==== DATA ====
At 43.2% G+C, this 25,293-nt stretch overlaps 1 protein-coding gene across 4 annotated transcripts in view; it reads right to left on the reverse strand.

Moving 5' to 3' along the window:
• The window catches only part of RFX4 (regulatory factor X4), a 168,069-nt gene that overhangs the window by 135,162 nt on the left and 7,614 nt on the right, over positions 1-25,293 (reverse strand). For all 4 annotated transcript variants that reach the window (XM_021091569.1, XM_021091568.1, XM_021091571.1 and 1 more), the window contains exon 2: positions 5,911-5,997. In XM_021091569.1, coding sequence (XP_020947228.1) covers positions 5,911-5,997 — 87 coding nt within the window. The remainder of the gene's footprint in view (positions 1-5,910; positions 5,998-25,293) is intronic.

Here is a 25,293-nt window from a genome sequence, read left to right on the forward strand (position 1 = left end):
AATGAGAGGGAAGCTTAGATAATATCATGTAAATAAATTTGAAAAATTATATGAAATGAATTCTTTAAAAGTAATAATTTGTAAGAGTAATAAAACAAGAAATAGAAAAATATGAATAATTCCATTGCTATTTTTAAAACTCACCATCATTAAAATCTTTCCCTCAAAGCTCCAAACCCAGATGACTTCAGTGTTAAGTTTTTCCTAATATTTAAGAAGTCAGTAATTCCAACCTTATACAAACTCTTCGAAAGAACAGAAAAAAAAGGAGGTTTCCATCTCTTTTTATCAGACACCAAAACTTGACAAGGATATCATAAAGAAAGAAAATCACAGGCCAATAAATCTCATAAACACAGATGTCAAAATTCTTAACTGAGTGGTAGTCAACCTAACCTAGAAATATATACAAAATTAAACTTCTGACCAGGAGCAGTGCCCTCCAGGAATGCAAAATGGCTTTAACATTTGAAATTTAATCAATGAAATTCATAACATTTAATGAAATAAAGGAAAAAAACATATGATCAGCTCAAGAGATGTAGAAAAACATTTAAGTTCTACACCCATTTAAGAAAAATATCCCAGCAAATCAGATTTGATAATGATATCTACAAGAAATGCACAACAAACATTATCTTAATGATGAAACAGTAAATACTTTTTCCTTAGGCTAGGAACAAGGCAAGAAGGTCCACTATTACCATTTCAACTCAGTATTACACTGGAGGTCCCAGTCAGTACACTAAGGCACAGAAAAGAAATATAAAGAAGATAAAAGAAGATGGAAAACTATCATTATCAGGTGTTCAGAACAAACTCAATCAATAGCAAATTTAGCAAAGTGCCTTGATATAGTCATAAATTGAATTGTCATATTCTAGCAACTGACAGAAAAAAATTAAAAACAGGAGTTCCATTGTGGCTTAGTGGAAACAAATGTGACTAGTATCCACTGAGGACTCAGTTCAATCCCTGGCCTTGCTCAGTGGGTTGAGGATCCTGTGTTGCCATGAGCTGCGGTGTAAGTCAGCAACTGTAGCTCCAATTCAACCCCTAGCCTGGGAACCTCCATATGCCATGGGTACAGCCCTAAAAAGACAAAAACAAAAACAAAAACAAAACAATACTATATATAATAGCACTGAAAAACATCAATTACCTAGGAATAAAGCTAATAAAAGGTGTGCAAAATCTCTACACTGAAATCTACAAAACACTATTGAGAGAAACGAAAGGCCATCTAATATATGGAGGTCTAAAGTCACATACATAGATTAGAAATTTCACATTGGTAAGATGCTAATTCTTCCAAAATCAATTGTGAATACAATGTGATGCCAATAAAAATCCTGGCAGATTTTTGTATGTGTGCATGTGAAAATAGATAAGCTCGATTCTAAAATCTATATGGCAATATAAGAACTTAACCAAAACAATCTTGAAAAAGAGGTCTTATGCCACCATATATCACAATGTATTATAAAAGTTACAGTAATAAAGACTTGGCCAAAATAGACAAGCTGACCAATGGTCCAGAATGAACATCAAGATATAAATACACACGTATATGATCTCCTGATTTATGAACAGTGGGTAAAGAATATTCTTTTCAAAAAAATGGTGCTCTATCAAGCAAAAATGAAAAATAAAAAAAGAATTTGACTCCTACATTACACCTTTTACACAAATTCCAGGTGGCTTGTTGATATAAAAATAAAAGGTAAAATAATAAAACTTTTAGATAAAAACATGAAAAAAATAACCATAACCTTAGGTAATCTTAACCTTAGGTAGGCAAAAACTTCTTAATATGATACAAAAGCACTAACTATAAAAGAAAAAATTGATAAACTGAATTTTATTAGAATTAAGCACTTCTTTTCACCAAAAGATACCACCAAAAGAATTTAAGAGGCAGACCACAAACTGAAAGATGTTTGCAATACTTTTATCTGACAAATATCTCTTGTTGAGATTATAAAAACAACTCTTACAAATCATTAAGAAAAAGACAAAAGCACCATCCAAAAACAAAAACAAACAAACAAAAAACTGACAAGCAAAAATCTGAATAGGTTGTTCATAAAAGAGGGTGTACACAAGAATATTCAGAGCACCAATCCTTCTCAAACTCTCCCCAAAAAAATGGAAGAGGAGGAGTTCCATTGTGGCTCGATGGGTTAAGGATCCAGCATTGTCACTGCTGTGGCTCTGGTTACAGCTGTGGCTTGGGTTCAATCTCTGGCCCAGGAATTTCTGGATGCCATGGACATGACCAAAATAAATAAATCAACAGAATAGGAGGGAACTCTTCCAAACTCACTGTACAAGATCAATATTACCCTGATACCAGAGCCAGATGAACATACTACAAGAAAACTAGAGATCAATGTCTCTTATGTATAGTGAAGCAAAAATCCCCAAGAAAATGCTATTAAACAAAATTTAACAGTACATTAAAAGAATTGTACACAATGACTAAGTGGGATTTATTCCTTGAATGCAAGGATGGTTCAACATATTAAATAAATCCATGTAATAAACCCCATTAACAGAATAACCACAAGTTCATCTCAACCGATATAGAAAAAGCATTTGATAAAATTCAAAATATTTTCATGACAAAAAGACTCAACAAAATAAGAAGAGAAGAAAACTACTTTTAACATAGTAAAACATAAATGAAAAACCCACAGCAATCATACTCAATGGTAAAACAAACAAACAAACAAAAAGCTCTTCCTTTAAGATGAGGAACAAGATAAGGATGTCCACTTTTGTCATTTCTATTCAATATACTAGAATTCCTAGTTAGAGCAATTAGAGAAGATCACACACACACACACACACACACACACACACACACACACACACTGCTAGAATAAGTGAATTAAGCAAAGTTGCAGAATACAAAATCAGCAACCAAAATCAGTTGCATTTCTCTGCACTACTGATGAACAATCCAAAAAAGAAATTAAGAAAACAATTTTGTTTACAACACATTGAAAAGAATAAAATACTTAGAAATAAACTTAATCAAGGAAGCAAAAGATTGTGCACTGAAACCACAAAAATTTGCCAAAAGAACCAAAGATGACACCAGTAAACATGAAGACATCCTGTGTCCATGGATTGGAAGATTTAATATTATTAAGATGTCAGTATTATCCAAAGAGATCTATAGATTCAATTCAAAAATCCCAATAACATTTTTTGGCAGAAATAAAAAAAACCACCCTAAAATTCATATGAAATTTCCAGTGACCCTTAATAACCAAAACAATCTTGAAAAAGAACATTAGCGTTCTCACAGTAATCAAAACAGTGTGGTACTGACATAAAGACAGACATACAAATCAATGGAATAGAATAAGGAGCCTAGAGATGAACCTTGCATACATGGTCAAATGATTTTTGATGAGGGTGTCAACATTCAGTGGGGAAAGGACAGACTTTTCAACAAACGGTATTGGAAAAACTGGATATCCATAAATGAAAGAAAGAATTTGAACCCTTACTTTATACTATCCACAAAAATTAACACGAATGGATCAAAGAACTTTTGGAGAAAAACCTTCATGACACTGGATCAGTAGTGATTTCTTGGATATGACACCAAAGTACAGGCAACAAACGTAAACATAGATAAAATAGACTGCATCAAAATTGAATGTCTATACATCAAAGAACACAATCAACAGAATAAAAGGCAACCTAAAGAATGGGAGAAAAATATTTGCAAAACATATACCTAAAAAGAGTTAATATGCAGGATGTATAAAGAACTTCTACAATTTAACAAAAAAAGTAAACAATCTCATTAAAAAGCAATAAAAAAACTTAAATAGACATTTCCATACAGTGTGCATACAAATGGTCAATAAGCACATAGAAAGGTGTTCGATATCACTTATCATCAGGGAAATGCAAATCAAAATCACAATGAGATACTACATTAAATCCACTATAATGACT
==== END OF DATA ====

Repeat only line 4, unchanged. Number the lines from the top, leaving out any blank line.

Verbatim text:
Here is a 25,293-nt window from a genome sequence, read left to right on the forward strand (position 1 = left end):